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Broadly, we solicit work that aids in in our academic understanding of social systems and human behavior.After careful review by our referees and discussion among the editorial staff, we publish the work that we find particularly well-executed, interesting, and innovative.“Also since I’m unsure of whether I want my physics career to be in academia or the government, this was a great way to experience working in a federal lab environment, and see if it was something I would want to do in the future.” Because of all of the coding involved in his ARES research project, Kaiser improved upon his Python programming skills, learned Microsoft Visual Basic for Applications in Excel, and gained general knowledge of data analysis, aerial detection systems, and different computer operating systems.
His advice for future applicants is to branch out – “Apply to the opportunities that interest you even if you don’t think you’ll be chosen,” he said.
“You never know what could happen.” The HS-STEM Summer Internship Program is funded by DHS and administered through the U. Department of Energy’s Oak Ridge Institute for Science and Education (ORISE).
All undergraduate students currently enrolled in an accredited four-year college or university are welcome to submit content for review.
is Stanford University’s undergraduate economics journal. First published in the spring of 2013, the journal now has a multi-disciplinary student staff that receives and curates submissions from universities across the nation to provide you with insightful and topical economic analysis. Starting in 2017, we also publish general interest pieces that are shorter in length on the blog portion of our website.
For 10 weeks, Kaiser focused his time on ensuring the air and ground data gathered from ARES, a computerized system flown on an aircraft, was accurate. Students in the program conduct research at a variety of federal research facilities across the U.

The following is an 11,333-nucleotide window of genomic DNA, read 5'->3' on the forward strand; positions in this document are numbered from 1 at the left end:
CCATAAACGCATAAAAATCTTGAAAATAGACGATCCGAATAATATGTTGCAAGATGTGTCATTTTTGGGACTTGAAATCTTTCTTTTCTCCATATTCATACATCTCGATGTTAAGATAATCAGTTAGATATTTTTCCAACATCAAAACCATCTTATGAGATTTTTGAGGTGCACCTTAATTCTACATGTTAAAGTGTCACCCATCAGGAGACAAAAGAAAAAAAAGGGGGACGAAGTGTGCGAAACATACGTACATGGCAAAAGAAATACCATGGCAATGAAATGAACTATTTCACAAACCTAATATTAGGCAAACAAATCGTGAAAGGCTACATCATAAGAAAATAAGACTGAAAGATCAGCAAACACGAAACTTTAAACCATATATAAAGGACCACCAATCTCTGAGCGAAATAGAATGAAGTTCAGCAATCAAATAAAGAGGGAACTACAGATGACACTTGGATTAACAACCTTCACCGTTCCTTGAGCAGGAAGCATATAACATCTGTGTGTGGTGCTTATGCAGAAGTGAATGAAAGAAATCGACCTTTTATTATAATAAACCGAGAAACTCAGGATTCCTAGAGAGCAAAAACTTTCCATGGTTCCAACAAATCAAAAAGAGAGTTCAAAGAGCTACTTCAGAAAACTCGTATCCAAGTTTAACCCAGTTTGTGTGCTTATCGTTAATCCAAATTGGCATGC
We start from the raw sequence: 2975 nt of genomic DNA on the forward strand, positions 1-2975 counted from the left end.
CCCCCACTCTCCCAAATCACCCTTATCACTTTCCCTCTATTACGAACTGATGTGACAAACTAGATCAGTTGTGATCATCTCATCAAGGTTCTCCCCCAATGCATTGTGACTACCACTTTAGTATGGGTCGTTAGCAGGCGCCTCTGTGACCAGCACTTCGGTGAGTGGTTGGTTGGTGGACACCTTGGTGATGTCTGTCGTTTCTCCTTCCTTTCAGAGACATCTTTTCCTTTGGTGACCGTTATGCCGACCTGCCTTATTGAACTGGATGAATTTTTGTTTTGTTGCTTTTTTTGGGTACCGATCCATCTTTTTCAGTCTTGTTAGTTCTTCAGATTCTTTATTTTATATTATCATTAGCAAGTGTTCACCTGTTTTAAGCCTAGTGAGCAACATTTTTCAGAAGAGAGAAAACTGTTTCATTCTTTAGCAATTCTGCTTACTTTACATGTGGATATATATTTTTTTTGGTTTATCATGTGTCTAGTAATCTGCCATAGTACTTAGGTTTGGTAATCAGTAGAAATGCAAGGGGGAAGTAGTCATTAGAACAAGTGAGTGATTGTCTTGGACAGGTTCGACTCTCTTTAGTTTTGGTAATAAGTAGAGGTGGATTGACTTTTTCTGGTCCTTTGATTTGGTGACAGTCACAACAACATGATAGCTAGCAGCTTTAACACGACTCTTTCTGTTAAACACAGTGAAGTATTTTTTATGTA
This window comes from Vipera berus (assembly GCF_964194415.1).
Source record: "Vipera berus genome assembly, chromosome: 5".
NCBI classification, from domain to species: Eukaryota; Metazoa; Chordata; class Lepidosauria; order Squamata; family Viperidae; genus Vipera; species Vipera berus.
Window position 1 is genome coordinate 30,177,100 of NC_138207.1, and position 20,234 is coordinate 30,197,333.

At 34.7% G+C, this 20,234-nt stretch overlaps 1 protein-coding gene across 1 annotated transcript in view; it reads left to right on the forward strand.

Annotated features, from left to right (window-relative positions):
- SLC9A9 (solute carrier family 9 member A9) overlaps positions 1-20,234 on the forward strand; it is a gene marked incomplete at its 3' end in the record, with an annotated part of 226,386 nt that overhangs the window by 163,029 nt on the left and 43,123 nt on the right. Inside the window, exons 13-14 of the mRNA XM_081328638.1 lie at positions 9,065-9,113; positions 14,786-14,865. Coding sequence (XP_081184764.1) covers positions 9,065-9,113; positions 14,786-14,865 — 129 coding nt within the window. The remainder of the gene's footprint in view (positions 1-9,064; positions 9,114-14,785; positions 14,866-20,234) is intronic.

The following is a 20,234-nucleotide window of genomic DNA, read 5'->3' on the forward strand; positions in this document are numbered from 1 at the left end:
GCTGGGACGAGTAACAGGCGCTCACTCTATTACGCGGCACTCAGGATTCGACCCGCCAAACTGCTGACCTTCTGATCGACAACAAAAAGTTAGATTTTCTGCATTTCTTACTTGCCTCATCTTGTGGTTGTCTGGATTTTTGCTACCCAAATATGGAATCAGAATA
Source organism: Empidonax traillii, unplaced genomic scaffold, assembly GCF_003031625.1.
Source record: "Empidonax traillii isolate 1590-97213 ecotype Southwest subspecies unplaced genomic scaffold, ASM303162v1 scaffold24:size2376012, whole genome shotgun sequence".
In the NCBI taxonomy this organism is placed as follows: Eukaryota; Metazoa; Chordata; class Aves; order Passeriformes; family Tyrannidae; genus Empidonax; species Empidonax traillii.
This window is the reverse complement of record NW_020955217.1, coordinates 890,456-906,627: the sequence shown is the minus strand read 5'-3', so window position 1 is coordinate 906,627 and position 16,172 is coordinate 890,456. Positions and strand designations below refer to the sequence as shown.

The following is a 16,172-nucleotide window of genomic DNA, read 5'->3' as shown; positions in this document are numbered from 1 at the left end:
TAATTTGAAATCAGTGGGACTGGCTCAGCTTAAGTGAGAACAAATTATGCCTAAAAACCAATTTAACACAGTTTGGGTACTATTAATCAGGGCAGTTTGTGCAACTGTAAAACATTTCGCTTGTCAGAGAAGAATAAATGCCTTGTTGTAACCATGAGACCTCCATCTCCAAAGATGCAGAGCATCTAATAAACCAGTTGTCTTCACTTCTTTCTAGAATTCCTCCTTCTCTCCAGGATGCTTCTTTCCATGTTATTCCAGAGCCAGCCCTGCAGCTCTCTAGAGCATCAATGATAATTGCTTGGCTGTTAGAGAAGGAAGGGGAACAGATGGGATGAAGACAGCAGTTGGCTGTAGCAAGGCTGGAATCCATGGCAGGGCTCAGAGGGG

S., such as the Remote Sensing Laboratory (RSL) of National Security Technologies, LLC (NSTec), where Kaiser was stationed.We publish two issues each academic year, one issue in the Winter and in the Spring. Blog articles can be survey papers, literature reviews, or opinion pieces.For information on how to submit your work for consideration to our editors, please see the website.Besides being available online, physical copies will be sent to accepted authors and a limited number of interested students.Founded in 1987, the Student Economic Review (SER) is one of the oldest undergraduate journals in the world.Please visitis the University of California at Berkeley’s premier undergraduate, peer-reviewed, academic economics journal.Established by the Undergraduate Economics Association at UC Berkeley, we are a 100% student-run and student-produced nonprofit publication.In collaboration with his mentors, senior scientist Russell Malchow, Jr., Ph. D., Kaiser created diagnostic software using Python, which could extract land and sky data from ARES and compare it against existing radiation mapping software to ensure quality control of the data.The program enabled the ARES radiation researchers to immediately spot any potential issues with the data and address the problem.Benjamin Kaiser, undergraduate at Elon University, sits aboard an aircraft just returned from a test flight for ARES, short for Airborne Radiological Enhanced-sensor System, or a computerized system that is flown on an aircraft to detect radioactive material on the ground or in the air.(Photo courtesy of Nancie Nickels, RSL, NSTec) Benjamin Kaiser, a physics major from Elon University, spent his summer in northeast Las Vegas, not tossing around dice, but instead playing it safe for a newly developed airborne radiation detector, ARES or the Airborne Radiological Enhanced-sensor System. Department of Homeland Security (DHS) HS-STEM Program, which is a summer internship for undergraduate students majoring in a homeland security related science, technology, engineering and mathematics (HS-STEM) discipline.